• Reuben Foster took really bad angles throughout the day but he sure popped a WVU back once when he blitzed. Lots of potential there but it was not his best game by a long shot.  Honestly, it was a little tough to watch.  Bad angles, inability to disengage from blocks, keeping his head down when he tackles (resulting in a complete whiff)…not pretty.
  • The defensive look with Dillon Lee and Geno Smith in the game seemed to provide a little better pass coverage and I look for these two to be more involved in the coming weeks. Geno will obviously be pressed into service since Jarrick Williams is out for a few weeks with a fractured foot.  Lee is far more athletic and instinctual in pass coverage so I look for him to become a fixture in the 4-2 before too long.
  • Tony Brown is the best cover corner on the team and I’ll be surprised if he doesn’t somehow work his way into the rotation soon.
  • Captain Obvious here but Xzavier Dickson was a breath of fresh air at defensive end. His ability to dip and bend around the corner is sorely needed.
  • Jonathan Allen looked a TON better as a DE than a DT. Very fast and strong.
  • Landon Collins was really good in coverage but he made a strong statement to future opponents with a decraptitating hit across the middle. Some assembly required on that WVU receiver.

Special Teams

What more can you say about Alabama’s kicking and punting game? Alabama was a Jabriel Washington missed tackle away from an A++ on special teams. Numerous people told me to watch out for the punter and they sure were right. JK Scott introduced himself to the world with a 62 yard BOMB!  But perhaps the best thing that came out of the game was the extraordinary effort of Adam Griffith. Every ball he hit was Thunderstruck with the length and trajectory we haven’t seen in a while. Man, he really looked good! We didn’t get much out of the return game but, honestly, that’s just quibbling here. Great job by Bama’s special teams, IMO.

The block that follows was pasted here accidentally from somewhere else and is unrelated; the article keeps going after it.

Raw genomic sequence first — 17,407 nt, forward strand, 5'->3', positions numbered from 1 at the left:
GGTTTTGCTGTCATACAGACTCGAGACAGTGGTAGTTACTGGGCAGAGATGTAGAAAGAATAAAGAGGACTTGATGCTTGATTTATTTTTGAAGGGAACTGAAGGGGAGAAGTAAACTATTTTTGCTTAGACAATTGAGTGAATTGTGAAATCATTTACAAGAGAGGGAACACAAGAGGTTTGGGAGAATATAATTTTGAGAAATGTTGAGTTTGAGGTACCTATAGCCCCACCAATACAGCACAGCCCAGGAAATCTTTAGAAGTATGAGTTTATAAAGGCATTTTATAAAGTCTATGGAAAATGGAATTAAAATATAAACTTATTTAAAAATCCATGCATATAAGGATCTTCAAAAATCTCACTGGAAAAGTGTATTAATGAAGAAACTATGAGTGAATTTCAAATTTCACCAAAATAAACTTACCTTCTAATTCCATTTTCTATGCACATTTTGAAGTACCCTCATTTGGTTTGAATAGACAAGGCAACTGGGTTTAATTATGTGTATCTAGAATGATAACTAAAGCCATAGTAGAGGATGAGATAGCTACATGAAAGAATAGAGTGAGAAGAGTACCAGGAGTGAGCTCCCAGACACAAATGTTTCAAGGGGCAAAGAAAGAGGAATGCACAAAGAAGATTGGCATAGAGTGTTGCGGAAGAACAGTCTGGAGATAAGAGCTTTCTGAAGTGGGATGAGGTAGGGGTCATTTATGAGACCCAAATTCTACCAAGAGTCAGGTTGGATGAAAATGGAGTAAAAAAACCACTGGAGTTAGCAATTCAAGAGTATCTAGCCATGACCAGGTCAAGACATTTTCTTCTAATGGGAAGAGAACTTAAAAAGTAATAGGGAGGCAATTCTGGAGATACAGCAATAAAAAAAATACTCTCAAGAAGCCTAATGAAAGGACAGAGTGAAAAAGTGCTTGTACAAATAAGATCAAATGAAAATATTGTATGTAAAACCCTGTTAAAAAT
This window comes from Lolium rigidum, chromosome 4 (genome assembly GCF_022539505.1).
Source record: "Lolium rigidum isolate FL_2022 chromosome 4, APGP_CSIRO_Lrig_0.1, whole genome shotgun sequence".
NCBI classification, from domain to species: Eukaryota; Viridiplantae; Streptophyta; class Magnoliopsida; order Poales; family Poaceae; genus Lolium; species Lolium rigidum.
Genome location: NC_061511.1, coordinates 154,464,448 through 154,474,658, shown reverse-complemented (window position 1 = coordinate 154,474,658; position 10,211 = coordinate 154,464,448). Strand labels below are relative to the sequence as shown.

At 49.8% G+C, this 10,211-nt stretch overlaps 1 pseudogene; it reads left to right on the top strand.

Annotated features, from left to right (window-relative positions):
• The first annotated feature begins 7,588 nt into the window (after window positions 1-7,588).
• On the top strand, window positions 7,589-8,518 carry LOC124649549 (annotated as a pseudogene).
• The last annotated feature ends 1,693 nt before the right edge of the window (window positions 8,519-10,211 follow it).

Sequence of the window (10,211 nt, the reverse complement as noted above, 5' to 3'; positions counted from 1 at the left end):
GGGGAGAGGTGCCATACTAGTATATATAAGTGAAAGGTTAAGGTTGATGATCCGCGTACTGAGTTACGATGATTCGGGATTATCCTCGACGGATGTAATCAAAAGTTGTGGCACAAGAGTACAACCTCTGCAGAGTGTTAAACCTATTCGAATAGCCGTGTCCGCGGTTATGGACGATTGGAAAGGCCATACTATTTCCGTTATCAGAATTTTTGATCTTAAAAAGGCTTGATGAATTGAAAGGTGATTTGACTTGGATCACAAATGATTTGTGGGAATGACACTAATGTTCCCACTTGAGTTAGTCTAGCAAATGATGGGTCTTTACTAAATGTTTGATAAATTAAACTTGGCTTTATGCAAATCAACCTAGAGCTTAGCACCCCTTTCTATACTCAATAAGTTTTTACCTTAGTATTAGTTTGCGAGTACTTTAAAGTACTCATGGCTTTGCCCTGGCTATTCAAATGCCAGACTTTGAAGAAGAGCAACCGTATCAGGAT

Final Thoughts

I talked to several people lamenting over the close of the 2014 season and, as many of you know, I was mystified why we would kick Nussmeier to the curb. In my opinion, the defense needed far more tweaking than the offense did and I wondered aloud what adjustments would be made during the offseason to combat the HUNH. As it turns out, not too many. I did like the athleticism across the front and the rotation of bodies on the DL was extremely impressive. Even Brandon Ivory got some snaps. So, the increased athleticism and depth should help as the season progresses. But, more edge rushes like the ones Dickson gave us around the corner will be needed as that’s the best defense for the HUNH.

In the secondary, well, that’s where things really need to change. Leaving receivers uncovered off the line and in the secondary is not the best way to defend, IMO. And finding a corner who can hold up in man to man situations will be of paramount importance for success against teams like A&M, Auburn and Ole Miss. Over the next few weeks I expect to see an open audition including Maurice Smith, Tony Brown and some of Eddie Jackson. Someone is going to have to step up…

But perhaps we are looking at this completely wrong. Maybe our perception of what makes a good defense needs to change. With the fast paced no huddle teams that have quarterback friendly systems, yards and points are nearly guaranteed. It’s possible that the best defense against these systems is to keep the play in front of you and not give up the big play so that you can tighten the noose in the red zone. Maybe there are no answers other than to outscore the opponents. The world of college and pro football is changing so maybe the fans have to adapt even if the defenses can’t.